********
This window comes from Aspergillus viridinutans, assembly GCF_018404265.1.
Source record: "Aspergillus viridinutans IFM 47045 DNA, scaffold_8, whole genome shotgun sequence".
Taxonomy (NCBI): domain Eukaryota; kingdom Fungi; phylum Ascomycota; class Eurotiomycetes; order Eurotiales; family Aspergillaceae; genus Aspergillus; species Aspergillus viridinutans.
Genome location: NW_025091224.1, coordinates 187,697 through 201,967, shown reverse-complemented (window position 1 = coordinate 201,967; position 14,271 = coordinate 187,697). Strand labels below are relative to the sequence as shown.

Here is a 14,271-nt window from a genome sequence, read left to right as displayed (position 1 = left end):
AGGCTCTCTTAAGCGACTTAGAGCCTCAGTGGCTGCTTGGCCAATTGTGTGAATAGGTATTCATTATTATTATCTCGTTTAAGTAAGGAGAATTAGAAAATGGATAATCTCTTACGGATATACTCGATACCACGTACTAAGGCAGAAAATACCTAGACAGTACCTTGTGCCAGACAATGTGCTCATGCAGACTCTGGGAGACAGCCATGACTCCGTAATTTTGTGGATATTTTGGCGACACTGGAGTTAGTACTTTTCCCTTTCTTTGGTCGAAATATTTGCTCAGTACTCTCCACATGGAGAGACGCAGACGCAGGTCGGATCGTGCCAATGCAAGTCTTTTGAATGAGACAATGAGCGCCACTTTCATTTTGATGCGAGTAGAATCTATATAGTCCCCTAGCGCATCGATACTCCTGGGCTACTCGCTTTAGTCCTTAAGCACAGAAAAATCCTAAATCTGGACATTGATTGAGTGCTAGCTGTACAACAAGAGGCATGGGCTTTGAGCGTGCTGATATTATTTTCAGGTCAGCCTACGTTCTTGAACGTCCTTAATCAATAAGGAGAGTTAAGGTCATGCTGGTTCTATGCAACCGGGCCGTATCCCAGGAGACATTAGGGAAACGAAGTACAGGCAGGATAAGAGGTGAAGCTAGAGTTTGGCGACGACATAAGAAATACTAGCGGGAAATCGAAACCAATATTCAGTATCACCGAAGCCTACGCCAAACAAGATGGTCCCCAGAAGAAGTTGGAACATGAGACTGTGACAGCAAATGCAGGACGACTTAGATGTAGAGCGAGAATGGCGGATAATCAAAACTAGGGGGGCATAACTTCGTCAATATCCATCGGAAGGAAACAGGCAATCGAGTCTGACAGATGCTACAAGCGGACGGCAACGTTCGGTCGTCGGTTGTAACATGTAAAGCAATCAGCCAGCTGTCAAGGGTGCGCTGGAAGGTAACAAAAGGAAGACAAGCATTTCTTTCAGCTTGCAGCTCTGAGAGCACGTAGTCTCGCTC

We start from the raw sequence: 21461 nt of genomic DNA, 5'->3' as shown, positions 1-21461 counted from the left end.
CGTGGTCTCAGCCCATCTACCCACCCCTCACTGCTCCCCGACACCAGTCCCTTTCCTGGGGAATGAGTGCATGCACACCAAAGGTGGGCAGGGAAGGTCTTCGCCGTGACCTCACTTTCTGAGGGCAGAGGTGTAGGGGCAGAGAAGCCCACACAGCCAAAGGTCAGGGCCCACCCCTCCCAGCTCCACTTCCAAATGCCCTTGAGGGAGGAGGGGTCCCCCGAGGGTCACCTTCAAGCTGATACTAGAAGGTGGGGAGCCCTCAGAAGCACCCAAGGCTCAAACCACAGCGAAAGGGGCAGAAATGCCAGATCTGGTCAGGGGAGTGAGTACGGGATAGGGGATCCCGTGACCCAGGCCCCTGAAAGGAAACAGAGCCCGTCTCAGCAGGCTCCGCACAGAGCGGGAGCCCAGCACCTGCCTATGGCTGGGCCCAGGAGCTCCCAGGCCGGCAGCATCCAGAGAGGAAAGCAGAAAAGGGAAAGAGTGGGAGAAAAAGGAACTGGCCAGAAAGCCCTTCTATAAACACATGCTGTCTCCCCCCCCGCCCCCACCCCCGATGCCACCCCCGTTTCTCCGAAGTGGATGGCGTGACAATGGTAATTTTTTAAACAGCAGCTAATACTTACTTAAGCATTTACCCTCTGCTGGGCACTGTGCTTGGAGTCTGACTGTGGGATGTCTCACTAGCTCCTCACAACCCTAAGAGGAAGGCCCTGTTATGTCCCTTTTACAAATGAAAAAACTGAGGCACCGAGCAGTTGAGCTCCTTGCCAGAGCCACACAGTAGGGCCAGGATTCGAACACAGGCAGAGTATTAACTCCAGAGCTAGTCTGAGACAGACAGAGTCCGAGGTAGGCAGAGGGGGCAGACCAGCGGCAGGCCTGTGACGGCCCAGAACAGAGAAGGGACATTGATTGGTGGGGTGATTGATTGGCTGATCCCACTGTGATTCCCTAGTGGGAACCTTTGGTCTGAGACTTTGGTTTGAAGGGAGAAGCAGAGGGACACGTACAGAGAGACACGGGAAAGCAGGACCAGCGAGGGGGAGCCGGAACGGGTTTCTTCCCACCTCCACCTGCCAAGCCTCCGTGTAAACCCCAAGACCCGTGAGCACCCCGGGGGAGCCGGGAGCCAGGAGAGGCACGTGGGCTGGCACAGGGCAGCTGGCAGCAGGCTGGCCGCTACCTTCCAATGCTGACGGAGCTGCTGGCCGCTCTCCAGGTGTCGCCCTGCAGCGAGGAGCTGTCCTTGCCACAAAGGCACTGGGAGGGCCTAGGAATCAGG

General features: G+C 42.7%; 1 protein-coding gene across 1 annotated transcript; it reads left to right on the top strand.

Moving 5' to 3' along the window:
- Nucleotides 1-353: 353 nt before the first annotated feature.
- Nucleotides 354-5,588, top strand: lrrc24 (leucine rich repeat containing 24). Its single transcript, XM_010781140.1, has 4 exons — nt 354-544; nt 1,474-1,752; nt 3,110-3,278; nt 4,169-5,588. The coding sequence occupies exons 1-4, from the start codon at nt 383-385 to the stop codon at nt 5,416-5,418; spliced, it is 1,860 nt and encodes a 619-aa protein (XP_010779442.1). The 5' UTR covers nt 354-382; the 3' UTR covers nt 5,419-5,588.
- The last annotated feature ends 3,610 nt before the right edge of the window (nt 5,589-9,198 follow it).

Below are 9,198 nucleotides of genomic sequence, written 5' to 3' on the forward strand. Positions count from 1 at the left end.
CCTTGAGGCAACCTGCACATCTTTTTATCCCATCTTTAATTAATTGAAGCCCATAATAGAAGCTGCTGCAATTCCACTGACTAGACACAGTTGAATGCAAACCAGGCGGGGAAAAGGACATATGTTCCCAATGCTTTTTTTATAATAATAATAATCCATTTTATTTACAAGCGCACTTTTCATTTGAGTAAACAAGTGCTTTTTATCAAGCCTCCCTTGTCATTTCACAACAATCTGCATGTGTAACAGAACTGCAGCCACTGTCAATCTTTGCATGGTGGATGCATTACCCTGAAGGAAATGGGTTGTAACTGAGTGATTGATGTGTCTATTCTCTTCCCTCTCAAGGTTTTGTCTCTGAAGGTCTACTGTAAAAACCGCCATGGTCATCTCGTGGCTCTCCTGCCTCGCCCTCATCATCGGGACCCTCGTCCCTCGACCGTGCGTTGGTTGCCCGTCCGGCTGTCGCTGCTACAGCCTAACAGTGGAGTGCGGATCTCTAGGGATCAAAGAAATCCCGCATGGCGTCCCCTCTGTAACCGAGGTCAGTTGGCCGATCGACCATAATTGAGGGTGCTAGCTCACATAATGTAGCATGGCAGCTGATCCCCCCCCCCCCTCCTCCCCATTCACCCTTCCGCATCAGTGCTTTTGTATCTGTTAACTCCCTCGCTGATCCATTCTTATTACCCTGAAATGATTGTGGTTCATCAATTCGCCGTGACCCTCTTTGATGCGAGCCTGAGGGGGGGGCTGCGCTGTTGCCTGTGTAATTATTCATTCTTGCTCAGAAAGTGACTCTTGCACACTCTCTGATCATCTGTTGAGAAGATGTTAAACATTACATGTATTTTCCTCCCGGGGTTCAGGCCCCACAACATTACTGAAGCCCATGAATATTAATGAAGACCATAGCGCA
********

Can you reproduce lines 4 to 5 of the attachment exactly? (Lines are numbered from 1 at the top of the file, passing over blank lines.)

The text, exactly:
Genome location: NW_025091224.1, coordinates 187,697 through 201,967, shown reverse-complemented (window position 1 = coordinate 201,967; position 14,271 = coordinate 187,697). Strand labels below are relative to the sequence as shown.

Here is a 14,271-nt window from a genome sequence, read left to right as displayed (position 1 = left end):